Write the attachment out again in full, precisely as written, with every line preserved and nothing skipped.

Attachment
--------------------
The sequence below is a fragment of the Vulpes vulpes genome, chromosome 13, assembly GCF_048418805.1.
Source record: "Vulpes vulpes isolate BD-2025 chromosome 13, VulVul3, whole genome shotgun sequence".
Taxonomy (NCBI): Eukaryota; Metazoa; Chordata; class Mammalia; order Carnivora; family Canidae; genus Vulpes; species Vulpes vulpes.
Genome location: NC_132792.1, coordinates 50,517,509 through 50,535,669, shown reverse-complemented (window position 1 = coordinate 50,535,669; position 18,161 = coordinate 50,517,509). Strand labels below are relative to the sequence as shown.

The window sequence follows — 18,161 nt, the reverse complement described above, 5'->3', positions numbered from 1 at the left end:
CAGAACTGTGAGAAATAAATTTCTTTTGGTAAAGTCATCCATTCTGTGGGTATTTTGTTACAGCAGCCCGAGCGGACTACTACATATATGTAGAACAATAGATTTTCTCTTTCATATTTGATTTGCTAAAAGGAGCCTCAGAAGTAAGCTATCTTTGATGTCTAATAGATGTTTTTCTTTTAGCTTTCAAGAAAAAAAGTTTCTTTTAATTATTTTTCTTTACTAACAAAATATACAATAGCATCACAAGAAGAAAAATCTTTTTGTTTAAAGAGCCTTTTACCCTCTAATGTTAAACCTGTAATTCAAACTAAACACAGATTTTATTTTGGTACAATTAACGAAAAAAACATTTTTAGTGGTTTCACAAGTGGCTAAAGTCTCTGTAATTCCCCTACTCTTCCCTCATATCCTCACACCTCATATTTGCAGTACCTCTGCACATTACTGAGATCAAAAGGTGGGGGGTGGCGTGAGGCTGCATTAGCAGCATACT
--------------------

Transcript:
The sequence below is a fragment of the Vulpes vulpes genome, chromosome 13, assembly GCF_048418805.1.
Source record: "Vulpes vulpes isolate BD-2025 chromosome 13, VulVul3, whole genome shotgun sequence".
Taxonomy (NCBI): Eukaryota; Metazoa; Chordata; class Mammalia; order Carnivora; family Canidae; genus Vulpes; species Vulpes vulpes.
Genome location: NC_132792.1, coordinates 50,517,509 through 50,535,669, shown reverse-complemented (window position 1 = coordinate 50,535,669; position 18,161 = coordinate 50,517,509). Strand labels below are relative to the sequence as shown.

The window sequence follows — 18,161 nt, the reverse complement described above, 5'->3', positions numbered from 1 at the left end:
CAGAACTGTGAGAAATAAATTTCTTTTGGTAAAGTCATCCATTCTGTGGGTATTTTGTTACAGCAGCCCGAGCGGACTACTACATATATGTAGAACAATAGATTTTCTCTTTCATATTTGATTTGCTAAAAGGAGCCTCAGAAGTAAGCTATCTTTGATGTCTAATAGATGTTTTTCTTTTAGCTTTCAAGAAAAAAAGTTTCTTTTAATTATTTTTCTTTACTAACAAAATATACAATAGCATCACAAGAAGAAAAATCTTTTTGTTTAAAGAGCCTTTTACCCTCTAATGTTAAACCTGTAATTCAAACTAAACACAGATTTTATTTTGGTACAATTAACGAAAAAAACATTTTTAGTGGTTTCACAAGTGGCTAAAGTCTCTGTAATTCCCCTACTCTTCCCTCATATCCTCACACCTCATATTTGCAGTACCTCTGCACATTACTGAGATCAAAAGGTGGGGGGTGGCGTGAGGCTGCATTAGCAGCATACT